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TheSkywise

Bitmap Questions: Copy, cutting, etc...

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TheSkywise    122
Ok, I am learning bitmaps using windows. I have a couple of questions: 1) If I have a HBITMAP varible, can I copy it using something like this? hBitmap1 = hBitmap2; // Will this make 2 identical bitmaps or two // pointers to same bitmap object? Or do I need to make a "new" HBITMAP and dereference it (is it a pointer or not)? Basically, is HBITMAP a pointer? Also, don't just tell me the answer, also tell me where I could look for it myself (for future reference). I tried using F12 to go to the defination (using msvc++ 6.0), but it does not take me to the actual definition... 2) I am making my own bitmap class. I have a working function to load a bitmap from a file. I would also like to have a member function that takes a resource id, and loads it. How do you pass resource IDs as parameter (I'm sure it's possible, but I don't know how. Maybe once I find out how to copy HBITMAPS, I can use that as a member function). 3) I have a bitmap that I want to cut/copy into smaller bitmaps (tiles, ships, etc...). What functions should I look at to accomplish this goal, or how should I do it (or even tell me "Look at such-and-such article, you bonehead" hee hee). By the way, I have searched the forum, and checked my books, but I can't find the answer in plain english (my game book describes doing something like this, but it uses DirectX, which I am not quite ready to tackle yet till I learn the basics). Any help with these problems would be great. Thank you. Skywise. (I also tried asking the C++ newsgroups, but they get their panties in a knot whenever I ask them anything that is not "STANDARD" C++).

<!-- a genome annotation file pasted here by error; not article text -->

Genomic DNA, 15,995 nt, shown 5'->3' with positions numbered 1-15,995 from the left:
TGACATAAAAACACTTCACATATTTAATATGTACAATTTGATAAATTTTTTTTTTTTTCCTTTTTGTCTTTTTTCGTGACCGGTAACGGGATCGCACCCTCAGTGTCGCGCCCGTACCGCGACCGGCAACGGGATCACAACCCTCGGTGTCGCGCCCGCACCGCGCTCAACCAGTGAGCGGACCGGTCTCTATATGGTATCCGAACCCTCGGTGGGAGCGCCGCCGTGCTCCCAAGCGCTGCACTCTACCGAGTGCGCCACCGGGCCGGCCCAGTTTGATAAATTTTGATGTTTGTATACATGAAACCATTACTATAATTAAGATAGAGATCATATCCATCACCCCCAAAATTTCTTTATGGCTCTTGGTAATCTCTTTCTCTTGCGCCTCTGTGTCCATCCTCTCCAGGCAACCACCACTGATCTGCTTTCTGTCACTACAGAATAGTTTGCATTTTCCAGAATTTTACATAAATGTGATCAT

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Evil Steve    2017
Quote:
Original post by TheSkywise
1) If I have a HBITMAP varible, can I copy it using something like this?

hBitmap1 = hBitmap2; // Will this make 2 identical bitmaps or two
// pointers to same bitmap object?

Or do I need to make a "new" HBITMAP and dereference it (is it a pointer or not)? Basically, is HBITMAP a pointer? Also, don't just tell me the answer, also tell me where I could look for it myself (for future reference). I tried using F12 to go to the defination (using msvc++ 6.0), but it does not take me to the actual definition...